Preparing for Successful Toilet Learning: Infancy and Beyond

child in crib

Many parents don’t think about what is traditionally known as “potty training” until their child is about to enter preschool.  (Or, perhaps earlier, if they are ready to move out of the diaper phase!)  But the Montessori journey towards toilet learning begins in infancy.  It is never too early to begin talking to our child about the process of elimination.  Of course, we do not put our newborns on a potty chair, but we can make small changes in how we look at and speak about toilet learning. 

Notice that we call it “toilet learning” rather than “potty training”.  Toilet/potty training is adult-led and happens on the adult’s time.  Toilet learning is child-led and involves following the child’s cues, supporting and guiding them as they acquire this skill, just as they acquire skills such as speaking, crawling and walking.  Toilet learning is best acquired naturally—much in the same way language is acquired—unconsciously through an infant’s experiences in the environment, including interactions with parents and caregivers. 

We do not sit down with an infant and introduce them to phonics; however, we integrate language into every part of our day – as we sing songs, read picture books, respond to our infant’s babbling as if in conversation, and while we speak to other members of our family.  Our infant is listening and absorbing this information.  At times we are intentional about “teaching” language, even though we know that they cannot yet understand what we are saying – we point and identify objects, we ask them to repeat, “Can you say Mama? Ma-ma!”  We ask them, “Where is the ball?”  The question is, why should other learning not be acquired in much the same way? 

One more concept foundational to the Montessori method is to be very matter of fact when it comes to discussing anatomy and bodily functions, so that there is no shame attached and so that we can equip our child with knowledge.  We are giving them the words they need to identify their needs and understand themselves and how their body works.

How does one begin the journey to toilet learning?  Here are a few suggestions; not all will work for every parent, but may be small changes you can make help prepare your child for success.

  • You can set up a diaper changing station in the bathroom – this helps associate elimination with the bathroom. A changing mat on the floor is sufficient for infancy.  If you cannot do this due to space constraints, consider doing this once your child reaches toddlerhood, when they are able to stand for diaper changes.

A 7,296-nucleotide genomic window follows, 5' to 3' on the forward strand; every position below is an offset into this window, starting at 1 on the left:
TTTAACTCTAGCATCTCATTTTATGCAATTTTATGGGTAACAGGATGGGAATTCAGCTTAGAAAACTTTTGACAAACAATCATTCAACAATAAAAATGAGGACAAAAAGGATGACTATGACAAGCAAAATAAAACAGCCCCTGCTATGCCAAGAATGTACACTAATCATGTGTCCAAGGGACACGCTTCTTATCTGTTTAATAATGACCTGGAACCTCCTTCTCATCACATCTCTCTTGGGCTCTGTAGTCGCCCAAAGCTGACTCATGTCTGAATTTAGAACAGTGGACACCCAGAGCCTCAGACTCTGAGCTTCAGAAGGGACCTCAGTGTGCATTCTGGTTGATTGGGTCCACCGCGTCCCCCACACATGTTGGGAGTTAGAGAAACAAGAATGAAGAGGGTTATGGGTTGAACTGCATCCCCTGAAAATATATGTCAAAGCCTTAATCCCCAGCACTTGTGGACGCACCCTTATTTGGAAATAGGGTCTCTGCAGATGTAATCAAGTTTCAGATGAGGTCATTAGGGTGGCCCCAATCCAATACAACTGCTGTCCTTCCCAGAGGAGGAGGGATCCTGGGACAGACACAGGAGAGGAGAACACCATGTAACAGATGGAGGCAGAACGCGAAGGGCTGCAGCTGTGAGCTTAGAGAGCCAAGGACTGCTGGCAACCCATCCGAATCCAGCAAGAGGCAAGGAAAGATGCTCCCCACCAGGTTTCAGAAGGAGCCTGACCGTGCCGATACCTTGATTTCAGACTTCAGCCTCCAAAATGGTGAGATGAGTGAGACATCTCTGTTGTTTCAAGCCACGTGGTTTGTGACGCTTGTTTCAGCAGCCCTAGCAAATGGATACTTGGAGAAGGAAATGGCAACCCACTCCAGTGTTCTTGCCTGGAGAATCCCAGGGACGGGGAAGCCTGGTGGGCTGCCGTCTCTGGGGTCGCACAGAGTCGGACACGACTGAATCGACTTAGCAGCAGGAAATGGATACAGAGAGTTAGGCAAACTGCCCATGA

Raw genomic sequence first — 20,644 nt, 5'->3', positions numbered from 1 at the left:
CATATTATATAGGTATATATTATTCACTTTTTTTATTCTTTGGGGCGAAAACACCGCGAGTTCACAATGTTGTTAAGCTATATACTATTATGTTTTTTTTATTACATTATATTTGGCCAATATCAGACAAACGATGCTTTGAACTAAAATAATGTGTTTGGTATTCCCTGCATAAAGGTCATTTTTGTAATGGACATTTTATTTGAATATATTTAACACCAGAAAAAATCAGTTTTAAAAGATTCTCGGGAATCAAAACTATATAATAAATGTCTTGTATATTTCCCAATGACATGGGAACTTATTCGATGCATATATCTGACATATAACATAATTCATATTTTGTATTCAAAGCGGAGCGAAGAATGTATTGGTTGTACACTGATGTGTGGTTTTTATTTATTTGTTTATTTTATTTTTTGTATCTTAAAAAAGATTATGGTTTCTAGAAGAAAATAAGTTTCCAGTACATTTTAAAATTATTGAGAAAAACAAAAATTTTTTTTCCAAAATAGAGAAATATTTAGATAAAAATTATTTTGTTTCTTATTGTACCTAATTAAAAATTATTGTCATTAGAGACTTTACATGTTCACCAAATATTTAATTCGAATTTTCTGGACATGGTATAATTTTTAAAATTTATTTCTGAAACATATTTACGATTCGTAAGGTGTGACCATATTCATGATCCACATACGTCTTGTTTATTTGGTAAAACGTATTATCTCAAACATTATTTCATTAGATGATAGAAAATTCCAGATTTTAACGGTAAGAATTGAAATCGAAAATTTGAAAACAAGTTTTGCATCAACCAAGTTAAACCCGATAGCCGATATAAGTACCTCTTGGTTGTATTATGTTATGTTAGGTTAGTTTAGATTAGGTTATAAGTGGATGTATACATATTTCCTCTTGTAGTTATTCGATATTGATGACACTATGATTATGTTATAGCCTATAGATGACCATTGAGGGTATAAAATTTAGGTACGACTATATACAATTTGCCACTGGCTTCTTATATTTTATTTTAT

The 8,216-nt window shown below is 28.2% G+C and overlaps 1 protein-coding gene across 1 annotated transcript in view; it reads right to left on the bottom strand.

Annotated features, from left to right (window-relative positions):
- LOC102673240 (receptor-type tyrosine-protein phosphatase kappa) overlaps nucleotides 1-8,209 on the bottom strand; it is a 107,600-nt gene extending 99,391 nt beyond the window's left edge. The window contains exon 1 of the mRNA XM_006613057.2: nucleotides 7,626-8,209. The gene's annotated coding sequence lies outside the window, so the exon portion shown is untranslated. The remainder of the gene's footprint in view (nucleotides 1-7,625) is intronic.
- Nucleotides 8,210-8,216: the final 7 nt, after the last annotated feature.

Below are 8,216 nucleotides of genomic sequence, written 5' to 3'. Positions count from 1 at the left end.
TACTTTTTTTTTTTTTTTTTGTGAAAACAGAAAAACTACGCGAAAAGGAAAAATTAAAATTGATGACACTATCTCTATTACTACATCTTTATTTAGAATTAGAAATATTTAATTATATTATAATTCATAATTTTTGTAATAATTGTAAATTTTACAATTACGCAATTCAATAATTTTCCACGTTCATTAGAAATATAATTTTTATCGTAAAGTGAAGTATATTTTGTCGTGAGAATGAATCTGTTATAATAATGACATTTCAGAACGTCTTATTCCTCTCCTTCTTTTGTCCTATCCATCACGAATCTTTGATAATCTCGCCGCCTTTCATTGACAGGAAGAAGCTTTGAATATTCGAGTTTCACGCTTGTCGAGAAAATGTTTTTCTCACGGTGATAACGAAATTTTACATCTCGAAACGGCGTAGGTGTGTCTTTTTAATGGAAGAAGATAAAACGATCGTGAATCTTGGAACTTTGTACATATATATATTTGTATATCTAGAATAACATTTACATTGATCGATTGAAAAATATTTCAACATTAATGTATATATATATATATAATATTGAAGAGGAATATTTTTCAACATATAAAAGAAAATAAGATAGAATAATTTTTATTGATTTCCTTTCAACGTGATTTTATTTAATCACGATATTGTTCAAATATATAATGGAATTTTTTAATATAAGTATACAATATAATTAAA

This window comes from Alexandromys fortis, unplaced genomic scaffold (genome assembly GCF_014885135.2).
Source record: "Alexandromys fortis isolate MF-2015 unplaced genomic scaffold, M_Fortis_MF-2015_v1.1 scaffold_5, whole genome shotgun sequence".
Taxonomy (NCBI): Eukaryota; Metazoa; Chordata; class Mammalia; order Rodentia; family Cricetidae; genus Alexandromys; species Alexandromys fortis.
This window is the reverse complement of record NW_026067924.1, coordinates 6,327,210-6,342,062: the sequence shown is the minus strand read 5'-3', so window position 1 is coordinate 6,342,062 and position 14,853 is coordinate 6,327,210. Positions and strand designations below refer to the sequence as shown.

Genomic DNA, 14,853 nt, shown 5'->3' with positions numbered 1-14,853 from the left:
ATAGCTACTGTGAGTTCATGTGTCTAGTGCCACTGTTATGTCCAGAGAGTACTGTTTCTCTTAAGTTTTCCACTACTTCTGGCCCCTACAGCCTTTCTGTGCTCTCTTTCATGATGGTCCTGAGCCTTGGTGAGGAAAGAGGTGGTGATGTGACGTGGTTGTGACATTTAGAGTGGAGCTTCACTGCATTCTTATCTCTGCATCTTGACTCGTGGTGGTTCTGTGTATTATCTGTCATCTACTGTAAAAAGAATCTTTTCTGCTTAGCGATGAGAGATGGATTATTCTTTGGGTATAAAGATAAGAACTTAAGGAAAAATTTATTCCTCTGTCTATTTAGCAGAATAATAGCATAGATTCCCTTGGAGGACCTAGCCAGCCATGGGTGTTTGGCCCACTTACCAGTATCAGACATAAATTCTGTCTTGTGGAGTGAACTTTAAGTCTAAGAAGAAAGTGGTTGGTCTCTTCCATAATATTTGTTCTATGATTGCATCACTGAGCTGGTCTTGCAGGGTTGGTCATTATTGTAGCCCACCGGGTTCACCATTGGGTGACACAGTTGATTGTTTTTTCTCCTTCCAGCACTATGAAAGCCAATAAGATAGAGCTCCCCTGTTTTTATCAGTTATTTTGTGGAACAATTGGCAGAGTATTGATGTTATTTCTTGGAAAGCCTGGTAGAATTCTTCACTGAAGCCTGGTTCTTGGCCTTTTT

• When changing diapers, you can explain what you are doing and why.  “It’s time to change your diaper.  Your diaper is wet because you urinated/peed in it.”  “It’s time to pull your pants down.  Now we can take off your diaper.  It’s time to wipe your bottom to make sure it’s clean. We wipe front to back. We are going to throw the diaper away. Now we are going to put a fresh, dry diaper on. Next, it’s time to pull on your pants. Our diaper change is all done, it’s time to wash our hands.”
mother changing diaper

Not only does this help them understand the steps that they themselves will later follow, but it is also respectful.  Since changing diapers and toilet learning involves contact with the child’s body, we want to be respectful about what we are doing and why, even when they are too young to understand.

parent and child hand together
  • Cloth diapers are recommended by many Montessori teachers, as they allow a child to feel the wetness and discomfort of a soiled diaper.

  • Wash your child’s hands after every diaper change. (This is the procedure we follow in our classrooms!)
  • Allow your child to see you using the toilet – so that it becomes familiar and part of a daily routine. They should also be familiar with the process of flushing, so that they are not frightened by the noise when they begin toilet learning. 

  • As your infant develops and can stand, change them while standing up. This invites your child to participate. You can ask for them to open/close the tabs, for example, or ask them to hold up their shirt while you fasten the diaper.  They can also assist with pulling on their pants.  Young toddlers can be invited to sit on the toilet/potty chair after a diaper change!  Again, this is the procedure we follow in our Toddler Communities. 
  • As your child nears the toddler years, allow your child to observe you emptying bowel movements from their diaper into the toilet and flush the toilet.  Narrate what you are doing: “This is where the poop goes. It goes in the toilet, and then we flush it.”  This helps them associate bowel movements with the toilet.

We hope this helps you as you guide your child on their toilet learning journey!


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